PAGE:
Owen's not the only one asking this question. According to the Wharton School of
Business, in the next 10 years over 10 million people will reach age 65. So
quite a few folks will be looking for an answer.
First a disclaimer. Before making decisions that could significantly affect your
taxes, it's wise to see a qualified tax professional. This is a big decision.
Don't risk making a big mistake.
The distribution options on your 401k are governed first by the tax laws and
then by the plan's rules. Some plans don't offer every option that's available
If Owen really wants the money, he can get it now. Either through a loan or by
taking a distribution. You can take money out of your 401k anytime you want.
It's just a matter of whether you want to pay the penalty.
Withdraw money before age 59 1/2 and you'll pay a 10% early withdrawal penalty.
There's an exception if you leave your company after age 55. Then, a lump sum
distribution is not subject to the penalty. But, it will still be taxed.
On the other end of the calendar, you must begin withdrawing part of the account
at age 70 1/2. The amount will be determined by life expectancy.
Next, let's look at what choices Owen will have when he retires. The decision
will largely be his.
The law allows for five different alternatives for a 401k account at retirement.
The options are: lump-sum distribution, continue the plan, roll the money into
an IRA, take periodic distributions, or use the money to purchase an annuity.
Owen's particular plan will allow for some or all of them.
The fastest way for Owen to get his 'big wad' of money is to take a lump-sum
distribution. He'll get the money quickly. But there are two disadvantages.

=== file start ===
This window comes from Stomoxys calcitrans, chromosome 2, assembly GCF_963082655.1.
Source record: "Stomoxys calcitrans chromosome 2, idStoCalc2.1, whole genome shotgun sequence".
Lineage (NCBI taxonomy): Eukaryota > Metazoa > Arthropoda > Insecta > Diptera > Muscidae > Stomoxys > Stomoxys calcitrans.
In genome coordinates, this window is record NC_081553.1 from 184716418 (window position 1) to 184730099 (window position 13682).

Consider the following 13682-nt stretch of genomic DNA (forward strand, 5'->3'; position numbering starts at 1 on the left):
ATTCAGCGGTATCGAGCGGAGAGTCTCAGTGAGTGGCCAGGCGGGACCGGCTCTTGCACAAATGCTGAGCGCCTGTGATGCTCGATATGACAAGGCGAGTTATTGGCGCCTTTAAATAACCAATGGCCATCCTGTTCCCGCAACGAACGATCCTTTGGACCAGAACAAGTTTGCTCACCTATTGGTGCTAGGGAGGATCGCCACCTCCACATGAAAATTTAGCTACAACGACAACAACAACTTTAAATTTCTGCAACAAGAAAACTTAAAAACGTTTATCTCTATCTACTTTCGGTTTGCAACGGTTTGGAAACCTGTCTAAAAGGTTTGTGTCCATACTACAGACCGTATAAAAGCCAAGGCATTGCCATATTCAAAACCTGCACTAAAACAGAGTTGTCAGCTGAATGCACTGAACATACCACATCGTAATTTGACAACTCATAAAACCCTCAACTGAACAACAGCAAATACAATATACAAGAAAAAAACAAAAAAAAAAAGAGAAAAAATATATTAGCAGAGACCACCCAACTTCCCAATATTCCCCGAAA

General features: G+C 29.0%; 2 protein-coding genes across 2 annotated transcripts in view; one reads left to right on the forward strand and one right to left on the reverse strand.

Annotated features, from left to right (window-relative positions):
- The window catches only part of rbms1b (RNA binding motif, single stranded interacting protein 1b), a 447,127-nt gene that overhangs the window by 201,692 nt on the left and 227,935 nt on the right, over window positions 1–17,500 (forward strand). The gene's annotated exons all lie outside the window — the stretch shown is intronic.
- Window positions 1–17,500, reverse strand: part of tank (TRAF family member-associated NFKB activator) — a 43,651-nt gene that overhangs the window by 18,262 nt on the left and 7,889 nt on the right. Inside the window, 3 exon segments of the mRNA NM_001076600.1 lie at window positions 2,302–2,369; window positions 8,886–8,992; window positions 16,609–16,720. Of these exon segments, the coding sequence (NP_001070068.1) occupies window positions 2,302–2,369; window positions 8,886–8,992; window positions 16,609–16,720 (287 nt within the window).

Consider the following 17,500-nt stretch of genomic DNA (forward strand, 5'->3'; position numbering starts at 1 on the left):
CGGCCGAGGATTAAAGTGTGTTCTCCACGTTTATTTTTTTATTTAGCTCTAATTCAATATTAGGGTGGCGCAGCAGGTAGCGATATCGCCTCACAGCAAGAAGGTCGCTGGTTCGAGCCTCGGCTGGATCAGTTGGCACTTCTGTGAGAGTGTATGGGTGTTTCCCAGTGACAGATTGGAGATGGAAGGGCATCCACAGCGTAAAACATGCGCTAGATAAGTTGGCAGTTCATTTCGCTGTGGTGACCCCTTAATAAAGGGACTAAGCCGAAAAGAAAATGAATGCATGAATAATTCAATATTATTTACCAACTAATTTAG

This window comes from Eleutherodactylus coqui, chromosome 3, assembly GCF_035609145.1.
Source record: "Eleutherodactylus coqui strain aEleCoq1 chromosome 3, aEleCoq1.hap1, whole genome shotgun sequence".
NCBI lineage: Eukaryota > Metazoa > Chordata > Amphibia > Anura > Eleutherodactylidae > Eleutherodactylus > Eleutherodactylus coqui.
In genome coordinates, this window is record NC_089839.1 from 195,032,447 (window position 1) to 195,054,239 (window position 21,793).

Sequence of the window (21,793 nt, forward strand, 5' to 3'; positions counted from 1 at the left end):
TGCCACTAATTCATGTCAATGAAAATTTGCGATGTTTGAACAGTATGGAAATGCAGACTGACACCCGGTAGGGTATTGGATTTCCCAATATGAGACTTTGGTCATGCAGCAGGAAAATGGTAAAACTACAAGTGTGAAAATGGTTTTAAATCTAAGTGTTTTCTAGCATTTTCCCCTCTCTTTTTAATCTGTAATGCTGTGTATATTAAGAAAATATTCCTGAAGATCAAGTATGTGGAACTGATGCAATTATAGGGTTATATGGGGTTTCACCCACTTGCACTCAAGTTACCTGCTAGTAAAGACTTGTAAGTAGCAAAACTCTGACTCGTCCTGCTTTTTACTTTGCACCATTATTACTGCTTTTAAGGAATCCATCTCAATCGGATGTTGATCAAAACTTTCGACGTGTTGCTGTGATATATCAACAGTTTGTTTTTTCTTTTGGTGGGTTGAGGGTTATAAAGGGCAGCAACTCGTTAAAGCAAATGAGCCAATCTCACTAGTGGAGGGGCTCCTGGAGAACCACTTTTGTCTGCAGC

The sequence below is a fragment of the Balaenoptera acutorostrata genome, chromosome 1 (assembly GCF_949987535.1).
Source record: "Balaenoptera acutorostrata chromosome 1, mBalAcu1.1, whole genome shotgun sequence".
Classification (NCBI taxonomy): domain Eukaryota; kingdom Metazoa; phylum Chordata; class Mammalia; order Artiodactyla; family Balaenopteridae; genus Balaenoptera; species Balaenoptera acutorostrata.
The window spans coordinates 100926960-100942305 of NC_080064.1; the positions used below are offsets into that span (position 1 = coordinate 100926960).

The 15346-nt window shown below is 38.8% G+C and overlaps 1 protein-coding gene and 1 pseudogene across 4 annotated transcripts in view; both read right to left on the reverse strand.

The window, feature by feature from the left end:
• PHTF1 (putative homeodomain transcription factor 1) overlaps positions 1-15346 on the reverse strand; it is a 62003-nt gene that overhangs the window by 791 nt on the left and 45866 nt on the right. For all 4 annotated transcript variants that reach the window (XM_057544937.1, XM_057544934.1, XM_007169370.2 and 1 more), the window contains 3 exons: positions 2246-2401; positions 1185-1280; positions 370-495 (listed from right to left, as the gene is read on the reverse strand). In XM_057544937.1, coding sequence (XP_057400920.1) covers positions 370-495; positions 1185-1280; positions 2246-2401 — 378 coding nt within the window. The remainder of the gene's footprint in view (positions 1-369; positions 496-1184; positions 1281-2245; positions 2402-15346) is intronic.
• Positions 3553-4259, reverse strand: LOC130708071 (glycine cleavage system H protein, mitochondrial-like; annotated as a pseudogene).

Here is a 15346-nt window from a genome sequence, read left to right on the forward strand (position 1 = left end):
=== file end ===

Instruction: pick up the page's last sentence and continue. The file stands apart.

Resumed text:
First, he'll pay ordinary income taxes on the entire amount withdrawn. Second,
the money will no longer be growing tax-free.
If Owen does take a lump-sum distribution he'll be subject to 20% withholding.
That means the IRS will take 20% of the money distributed now and apply to his
tax bill next April. Owen can thank the "Unemployment Compensation Amendments
Act of 1992" for that idea.
Owen could decide to leave the money in the account. It will continue to grow
tax-free. That can make a big difference in how much is available to him during
retirement. Many retirees choose to spend taxable accounts first saving IRA's
and 401k's until they need the money or are forced by law to begin
Another possibility would be to roll the 401k into an IRA. That would give Owen
the largest number of investment options. He could still withdraw the money when
he wants or choose to let it grow tax-free.
Owen may also choose to take a regular, scheduled distribution from the 401k.
Scheduled withdrawals are not subject to the 20% withholding. Most plans allow
for a monthly or quarterly distribution. The amount can be adjusted annually if
you choose. That can be handy if inflation causes your expenses to increase.
The final option, an annuity, takes the investment work out of the equation. An
annuity can be purchased with part or all of the 401k money. It would pay Owen a
regular income for the rest of his life.
Owen's goal is to buy a home. Depending on how much he has in his 401k, he has a
couple of possibilities. He mentioned the first option. Taking all the money,
paying the taxes due and paying cash for his new home.
But he might want to consider withdrawing just enough from his 401k for the down
payment. The balance of the account could be set up on regularly scheduled
distributions. He could control the investments and distributions. Or Owen could
choose to buy an annuity and let them do the investing and checkwriting.
Those regular distributions would cover the mortgage payments. The advantage for
Owen is that he won't have a spike in taxable income. Also he might be able to
take a tax deduction for the mortgage interest at the same time that he is
earning money without taxes within the retirement account.
Owen should speak with his accountant to find our which choice is best for him.
Hope he enjoys his retirement and his new home!
Gary Foreman is a former financial planner who currently edits
The Dollar Stretcher.com website <www.stretcher.com>
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